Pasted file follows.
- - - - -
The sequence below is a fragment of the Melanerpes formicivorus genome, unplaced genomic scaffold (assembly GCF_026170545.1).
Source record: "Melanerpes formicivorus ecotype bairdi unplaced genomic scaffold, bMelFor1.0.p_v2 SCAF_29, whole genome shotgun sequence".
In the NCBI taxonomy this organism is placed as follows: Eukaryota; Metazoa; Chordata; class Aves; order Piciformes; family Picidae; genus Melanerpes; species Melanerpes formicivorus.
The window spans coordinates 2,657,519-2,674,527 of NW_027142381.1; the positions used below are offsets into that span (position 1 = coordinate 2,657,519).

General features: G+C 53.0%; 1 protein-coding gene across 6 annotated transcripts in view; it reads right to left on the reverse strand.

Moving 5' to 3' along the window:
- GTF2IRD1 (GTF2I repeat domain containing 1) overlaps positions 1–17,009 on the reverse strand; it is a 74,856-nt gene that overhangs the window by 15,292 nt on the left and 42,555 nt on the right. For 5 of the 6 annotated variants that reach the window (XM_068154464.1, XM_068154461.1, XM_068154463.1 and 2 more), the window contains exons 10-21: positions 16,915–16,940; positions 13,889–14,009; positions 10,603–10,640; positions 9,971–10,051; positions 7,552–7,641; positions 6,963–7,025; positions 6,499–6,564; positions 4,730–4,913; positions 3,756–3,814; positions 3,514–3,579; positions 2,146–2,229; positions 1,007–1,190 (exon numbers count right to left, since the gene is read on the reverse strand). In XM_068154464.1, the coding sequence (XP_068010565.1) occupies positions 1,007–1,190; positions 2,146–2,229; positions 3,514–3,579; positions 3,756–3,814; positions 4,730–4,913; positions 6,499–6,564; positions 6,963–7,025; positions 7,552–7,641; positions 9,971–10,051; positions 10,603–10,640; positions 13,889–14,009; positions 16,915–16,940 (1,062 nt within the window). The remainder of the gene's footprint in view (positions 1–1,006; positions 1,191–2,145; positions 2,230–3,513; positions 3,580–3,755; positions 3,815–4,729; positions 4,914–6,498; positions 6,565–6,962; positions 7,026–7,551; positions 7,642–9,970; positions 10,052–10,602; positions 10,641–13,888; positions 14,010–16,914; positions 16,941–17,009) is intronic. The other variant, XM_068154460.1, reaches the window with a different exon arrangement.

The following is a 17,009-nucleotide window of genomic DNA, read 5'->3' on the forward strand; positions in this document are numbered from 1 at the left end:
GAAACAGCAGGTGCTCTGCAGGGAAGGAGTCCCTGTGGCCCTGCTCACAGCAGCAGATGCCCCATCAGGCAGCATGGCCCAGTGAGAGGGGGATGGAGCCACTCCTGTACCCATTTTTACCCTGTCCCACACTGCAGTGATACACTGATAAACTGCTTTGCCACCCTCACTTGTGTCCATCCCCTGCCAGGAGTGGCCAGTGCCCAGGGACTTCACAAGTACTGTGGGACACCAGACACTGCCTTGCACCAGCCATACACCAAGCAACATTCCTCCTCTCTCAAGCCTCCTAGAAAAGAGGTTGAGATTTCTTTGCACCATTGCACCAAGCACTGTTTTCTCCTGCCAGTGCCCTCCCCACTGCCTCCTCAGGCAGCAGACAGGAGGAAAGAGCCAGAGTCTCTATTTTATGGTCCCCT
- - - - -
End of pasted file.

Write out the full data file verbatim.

The sequence below is a fragment of the Melanerpes formicivorus genome, unplaced genomic scaffold (assembly GCF_026170545.1).
Source record: "Melanerpes formicivorus ecotype bairdi unplaced genomic scaffold, bMelFor1.0.p_v2 SCAF_29, whole genome shotgun sequence".
In the NCBI taxonomy this organism is placed as follows: Eukaryota; Metazoa; Chordata; class Aves; order Piciformes; family Picidae; genus Melanerpes; species Melanerpes formicivorus.
The window spans coordinates 2,657,519-2,674,527 of NW_027142381.1; the positions used below are offsets into that span (position 1 = coordinate 2,657,519).

General features: G+C 53.0%; 1 protein-coding gene across 6 annotated transcripts in view; it reads right to left on the reverse strand.

Moving 5' to 3' along the window:
- GTF2IRD1 (GTF2I repeat domain containing 1) overlaps positions 1–17,009 on the reverse strand; it is a 74,856-nt gene that overhangs the window by 15,292 nt on the left and 42,555 nt on the right. For 5 of the 6 annotated variants that reach the window (XM_068154464.1, XM_068154461.1, XM_068154463.1 and 2 more), the window contains exons 10-21: positions 16,915–16,940; positions 13,889–14,009; positions 10,603–10,640; positions 9,971–10,051; positions 7,552–7,641; positions 6,963–7,025; positions 6,499–6,564; positions 4,730–4,913; positions 3,756–3,814; positions 3,514–3,579; positions 2,146–2,229; positions 1,007–1,190 (exon numbers count right to left, since the gene is read on the reverse strand). In XM_068154464.1, the coding sequence (XP_068010565.1) occupies positions 1,007–1,190; positions 2,146–2,229; positions 3,514–3,579; positions 3,756–3,814; positions 4,730–4,913; positions 6,499–6,564; positions 6,963–7,025; positions 7,552–7,641; positions 9,971–10,051; positions 10,603–10,640; positions 13,889–14,009; positions 16,915–16,940 (1,062 nt within the window). The remainder of the gene's footprint in view (positions 1–1,006; positions 1,191–2,145; positions 2,230–3,513; positions 3,580–3,755; positions 3,815–4,729; positions 4,914–6,498; positions 6,565–6,962; positions 7,026–7,551; positions 7,642–9,970; positions 10,052–10,602; positions 10,641–13,888; positions 14,010–16,914; positions 16,941–17,009) is intronic. The other variant, XM_068154460.1, reaches the window with a different exon arrangement.

The following is a 17,009-nucleotide window of genomic DNA, read 5'->3' on the forward strand; positions in this document are numbered from 1 at the left end:
GAAACAGCAGGTGCTCTGCAGGGAAGGAGTCCCTGTGGCCCTGCTCACAGCAGCAGATGCCCCATCAGGCAGCATGGCCCAGTGAGAGGGGGATGGAGCCACTCCTGTACCCATTTTTACCCTGTCCCACACTGCAGTGATACACTGATAAACTGCTTTGCCACCCTCACTTGTGTCCATCCCCTGCCAGGAGTGGCCAGTGCCCAGGGACTTCACAAGTACTGTGGGACACCAGACACTGCCTTGCACCAGCCATACACCAAGCAACATTCCTCCTCTCTCAAGCCTCCTAGAAAAGAGGTTGAGATTTCTTTGCACCATTGCACCAAGCACTGTTTTCTCCTGCCAGTGCCCTCCCCACTGCCTCCTCAGGCAGCAGACAGGAGGAAAGAGCCAGAGTCTCTATTTTATGGTCCCCT